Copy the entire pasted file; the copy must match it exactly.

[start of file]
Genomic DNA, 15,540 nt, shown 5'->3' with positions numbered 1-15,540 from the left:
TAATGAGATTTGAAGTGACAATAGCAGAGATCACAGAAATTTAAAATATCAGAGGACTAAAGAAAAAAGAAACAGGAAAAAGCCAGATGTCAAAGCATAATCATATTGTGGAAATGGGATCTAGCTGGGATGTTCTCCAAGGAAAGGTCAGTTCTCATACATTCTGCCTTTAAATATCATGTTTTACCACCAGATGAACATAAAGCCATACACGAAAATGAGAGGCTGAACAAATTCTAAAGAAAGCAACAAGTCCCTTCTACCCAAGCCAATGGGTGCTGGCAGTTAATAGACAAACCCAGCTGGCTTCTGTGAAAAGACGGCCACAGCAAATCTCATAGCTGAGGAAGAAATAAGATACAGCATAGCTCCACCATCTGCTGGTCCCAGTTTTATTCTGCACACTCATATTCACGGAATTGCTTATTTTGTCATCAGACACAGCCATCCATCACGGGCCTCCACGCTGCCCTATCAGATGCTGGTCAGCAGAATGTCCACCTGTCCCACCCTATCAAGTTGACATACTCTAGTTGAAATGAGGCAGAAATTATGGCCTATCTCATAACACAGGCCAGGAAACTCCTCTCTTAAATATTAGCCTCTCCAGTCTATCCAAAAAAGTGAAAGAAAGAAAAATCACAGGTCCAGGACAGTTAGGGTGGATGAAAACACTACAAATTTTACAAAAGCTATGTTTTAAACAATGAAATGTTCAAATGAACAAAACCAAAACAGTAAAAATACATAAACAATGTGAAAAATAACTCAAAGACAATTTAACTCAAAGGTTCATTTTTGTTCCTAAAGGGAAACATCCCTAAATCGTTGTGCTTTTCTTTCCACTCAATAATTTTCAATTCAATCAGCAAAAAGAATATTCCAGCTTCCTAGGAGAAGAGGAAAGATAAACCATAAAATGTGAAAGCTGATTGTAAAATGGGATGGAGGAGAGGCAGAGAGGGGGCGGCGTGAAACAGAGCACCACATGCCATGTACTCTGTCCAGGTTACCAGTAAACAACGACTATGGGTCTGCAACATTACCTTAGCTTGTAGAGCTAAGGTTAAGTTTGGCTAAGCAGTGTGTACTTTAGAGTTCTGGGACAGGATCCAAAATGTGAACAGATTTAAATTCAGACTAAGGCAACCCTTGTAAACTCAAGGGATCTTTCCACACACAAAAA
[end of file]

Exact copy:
Genomic DNA, 15,540 nt, shown 5'->3' with positions numbered 1-15,540 from the left:
TAATGAGATTTGAAGTGACAATAGCAGAGATCACAGAAATTTAAAATATCAGAGGACTAAAGAAAAAAGAAACAGGAAAAAGCCAGATGTCAAAGCATAATCATATTGTGGAAATGGGATCTAGCTGGGATGTTCTCCAAGGAAAGGTCAGTTCTCATACATTCTGCCTTTAAATATCATGTTTTACCACCAGATGAACATAAAGCCATACACGAAAATGAGAGGCTGAACAAATTCTAAAGAAAGCAACAAGTCCCTTCTACCCAAGCCAATGGGTGCTGGCAGTTAATAGACAAACCCAGCTGGCTTCTGTGAAAAGACGGCCACAGCAAATCTCATAGCTGAGGAAGAAATAAGATACAGCATAGCTCCACCATCTGCTGGTCCCAGTTTTATTCTGCACACTCATATTCACGGAATTGCTTATTTTGTCATCAGACACAGCCATCCATCACGGGCCTCCACGCTGCCCTATCAGATGCTGGTCAGCAGAATGTCCACCTGTCCCACCCTATCAAGTTGACATACTCTAGTTGAAATGAGGCAGAAATTATGGCCTATCTCATAACACAGGCCAGGAAACTCCTCTCTTAAATATTAGCCTCTCCAGTCTATCCAAAAAAGTGAAAGAAAGAAAAATCACAGGTCCAGGACAGTTAGGGTGGATGAAAACACTACAAATTTTACAAAAGCTATGTTTTAAACAATGAAATGTTCAAATGAACAAAACCAAAACAGTAAAAATACATAAACAATGTGAAAAATAACTCAAAGACAATTTAACTCAAAGGTTCATTTTTGTTCCTAAAGGGAAACATCCCTAAATCGTTGTGCTTTTCTTTCCACTCAATAATTTTCAATTCAATCAGCAAAAAGAATATTCCAGCTTCCTAGGAGAAGAGGAAAGATAAACCATAAAATGTGAAAGCTGATTGTAAAATGGGATGGAGGAGAGGCAGAGAGGGGGCGGCGTGAAACAGAGCACCACATGCCATGTACTCTGTCCAGGTTACCAGTAAACAACGACTATGGGTCTGCAACATTACCTTAGCTTGTAGAGCTAAGGTTAAGTTTGGCTAAGCAGTGTGTACTTTAGAGTTCTGGGACAGGATCCAAAATGTGAACAGATTTAAATTCAGACTAAGGCAACCCTTGTAAACTCAAGGGATCTTTCCACACACAAAAA